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What was the role of women in 1920s, as shown in The Great Gatsby
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Middle School Teacher
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I think that Fitzgerald's depiction of women in The Great Gatsby is a complex one. Certainly, one element is that he shows women to be an active part of a social scene that does not really validate true emotions. In a configuration where people seek to get ahead, display materialist notions of the good, and use others as means to an end as opposed to an end in their own right, women are shown to be an active agent in this cycle. Myrtle is used and, rather than recognize this and empower herself, she looks down on George as nothing more than a bumpkin. Daisy is shown to be one who lacks the moral fiber or the courage to be able to break free of a setting where she is nothing more than an ornament of wealth. Her flight to Tom and rejection of Gatsby where her own sense of independence in character could be defined is evidence of this. Finally, Jordan Baker is amoral. She is shown to be willing to do anything to get what she wants. The depiction of women is one in which the most glamorous and yet the worst of the flapper is shown.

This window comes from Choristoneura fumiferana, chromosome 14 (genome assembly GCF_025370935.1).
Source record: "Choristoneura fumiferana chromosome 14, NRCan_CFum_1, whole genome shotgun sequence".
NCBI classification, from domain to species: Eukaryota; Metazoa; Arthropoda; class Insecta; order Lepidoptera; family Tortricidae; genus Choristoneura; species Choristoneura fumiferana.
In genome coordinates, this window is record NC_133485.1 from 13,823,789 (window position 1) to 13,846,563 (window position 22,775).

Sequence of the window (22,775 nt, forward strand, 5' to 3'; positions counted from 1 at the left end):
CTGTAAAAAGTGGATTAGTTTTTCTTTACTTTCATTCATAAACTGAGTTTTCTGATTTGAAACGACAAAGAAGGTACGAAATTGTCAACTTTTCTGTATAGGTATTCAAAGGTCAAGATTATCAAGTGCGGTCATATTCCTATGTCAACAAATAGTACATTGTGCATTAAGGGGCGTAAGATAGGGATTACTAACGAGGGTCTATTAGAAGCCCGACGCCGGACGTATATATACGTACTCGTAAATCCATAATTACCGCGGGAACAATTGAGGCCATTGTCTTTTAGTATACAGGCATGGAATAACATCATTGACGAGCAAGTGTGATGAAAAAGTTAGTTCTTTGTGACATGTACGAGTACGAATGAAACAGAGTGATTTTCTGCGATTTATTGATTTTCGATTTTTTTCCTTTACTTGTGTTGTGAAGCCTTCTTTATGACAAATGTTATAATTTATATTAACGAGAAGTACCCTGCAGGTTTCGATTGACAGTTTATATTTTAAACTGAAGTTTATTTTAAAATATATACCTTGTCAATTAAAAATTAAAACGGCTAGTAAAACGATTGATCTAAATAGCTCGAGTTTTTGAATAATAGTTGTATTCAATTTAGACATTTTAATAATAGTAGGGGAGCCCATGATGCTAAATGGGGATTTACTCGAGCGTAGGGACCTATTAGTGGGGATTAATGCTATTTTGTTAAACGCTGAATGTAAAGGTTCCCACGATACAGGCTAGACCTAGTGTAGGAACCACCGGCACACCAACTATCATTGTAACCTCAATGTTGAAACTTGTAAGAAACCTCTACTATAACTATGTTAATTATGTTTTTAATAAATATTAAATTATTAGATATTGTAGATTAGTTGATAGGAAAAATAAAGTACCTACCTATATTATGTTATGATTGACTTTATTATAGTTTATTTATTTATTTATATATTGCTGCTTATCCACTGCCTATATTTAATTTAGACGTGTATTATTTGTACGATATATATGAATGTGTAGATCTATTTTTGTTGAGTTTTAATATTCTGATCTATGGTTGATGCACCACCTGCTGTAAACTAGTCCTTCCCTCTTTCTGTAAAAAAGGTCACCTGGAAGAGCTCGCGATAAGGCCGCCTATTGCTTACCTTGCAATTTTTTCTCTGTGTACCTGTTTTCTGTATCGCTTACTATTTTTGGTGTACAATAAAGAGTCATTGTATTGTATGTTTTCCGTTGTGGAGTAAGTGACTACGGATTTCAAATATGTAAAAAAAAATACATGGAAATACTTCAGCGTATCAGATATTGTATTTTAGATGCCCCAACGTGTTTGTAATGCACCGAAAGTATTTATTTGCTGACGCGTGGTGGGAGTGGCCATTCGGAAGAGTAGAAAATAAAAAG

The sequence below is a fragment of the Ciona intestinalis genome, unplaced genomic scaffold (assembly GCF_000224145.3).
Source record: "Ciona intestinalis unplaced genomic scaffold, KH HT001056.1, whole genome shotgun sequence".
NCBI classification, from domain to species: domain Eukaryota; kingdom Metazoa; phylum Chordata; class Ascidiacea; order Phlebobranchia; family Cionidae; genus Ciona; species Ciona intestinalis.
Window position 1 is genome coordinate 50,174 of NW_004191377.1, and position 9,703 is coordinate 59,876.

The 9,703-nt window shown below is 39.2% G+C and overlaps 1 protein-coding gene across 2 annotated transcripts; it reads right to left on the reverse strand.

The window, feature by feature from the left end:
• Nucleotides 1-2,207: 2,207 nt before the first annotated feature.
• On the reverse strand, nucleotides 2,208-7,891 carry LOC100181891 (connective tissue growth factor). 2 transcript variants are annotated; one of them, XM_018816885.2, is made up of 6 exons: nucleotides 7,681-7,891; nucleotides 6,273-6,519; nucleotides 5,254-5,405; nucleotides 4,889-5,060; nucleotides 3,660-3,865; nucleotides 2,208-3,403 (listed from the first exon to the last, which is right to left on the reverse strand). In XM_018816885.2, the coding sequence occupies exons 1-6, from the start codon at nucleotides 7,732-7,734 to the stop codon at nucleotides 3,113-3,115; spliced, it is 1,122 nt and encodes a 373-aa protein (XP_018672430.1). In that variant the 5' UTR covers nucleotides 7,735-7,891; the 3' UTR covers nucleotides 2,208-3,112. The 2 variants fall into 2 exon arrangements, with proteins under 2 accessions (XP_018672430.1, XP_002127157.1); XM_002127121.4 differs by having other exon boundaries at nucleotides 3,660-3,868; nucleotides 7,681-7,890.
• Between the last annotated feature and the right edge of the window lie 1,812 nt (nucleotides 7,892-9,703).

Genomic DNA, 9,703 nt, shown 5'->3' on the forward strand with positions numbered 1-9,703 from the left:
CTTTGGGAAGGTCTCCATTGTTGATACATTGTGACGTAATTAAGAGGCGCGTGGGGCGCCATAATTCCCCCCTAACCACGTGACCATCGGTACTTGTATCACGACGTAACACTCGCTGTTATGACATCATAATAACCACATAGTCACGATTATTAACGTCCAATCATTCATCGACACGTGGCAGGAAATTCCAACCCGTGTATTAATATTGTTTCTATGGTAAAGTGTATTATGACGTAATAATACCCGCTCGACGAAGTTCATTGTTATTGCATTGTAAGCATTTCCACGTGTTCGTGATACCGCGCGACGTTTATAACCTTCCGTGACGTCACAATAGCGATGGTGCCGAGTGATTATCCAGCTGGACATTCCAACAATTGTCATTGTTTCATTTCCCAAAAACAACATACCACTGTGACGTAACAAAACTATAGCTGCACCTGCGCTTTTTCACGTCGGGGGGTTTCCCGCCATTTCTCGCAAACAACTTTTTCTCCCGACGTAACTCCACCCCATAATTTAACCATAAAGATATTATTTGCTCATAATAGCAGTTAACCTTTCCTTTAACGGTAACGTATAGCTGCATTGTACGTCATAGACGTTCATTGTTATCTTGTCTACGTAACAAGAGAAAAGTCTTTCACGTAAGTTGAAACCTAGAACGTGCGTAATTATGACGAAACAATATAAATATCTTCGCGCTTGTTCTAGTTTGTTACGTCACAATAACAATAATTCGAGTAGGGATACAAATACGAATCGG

However, I tend to think that Fitzgerald is using the women in the book to illuminate something larger about what it means to be a person living in the spirit of the Jazz Age. There is a hollowness in the women that Fitzgerald sees as part of the time period. It is not as if the men of the time period are honorable, sincere, and authentic and only the women are shallow and materialistic. Fitzgerald's genius is that he recognizes this in the time period with the entire of society. Men and women are fraudulent in their emotional connections with one another. Men and woman are duplicitous, and men and women are creatures that truly believe in “a promise that the rock of the world was founded securely on a fairy's wing.” This is where Fitzgerald's depiction of women is more of a statement on the time period, as a whole.
Posted by akannan on April 27, 2013 at 6:55 PM (Answer #1)
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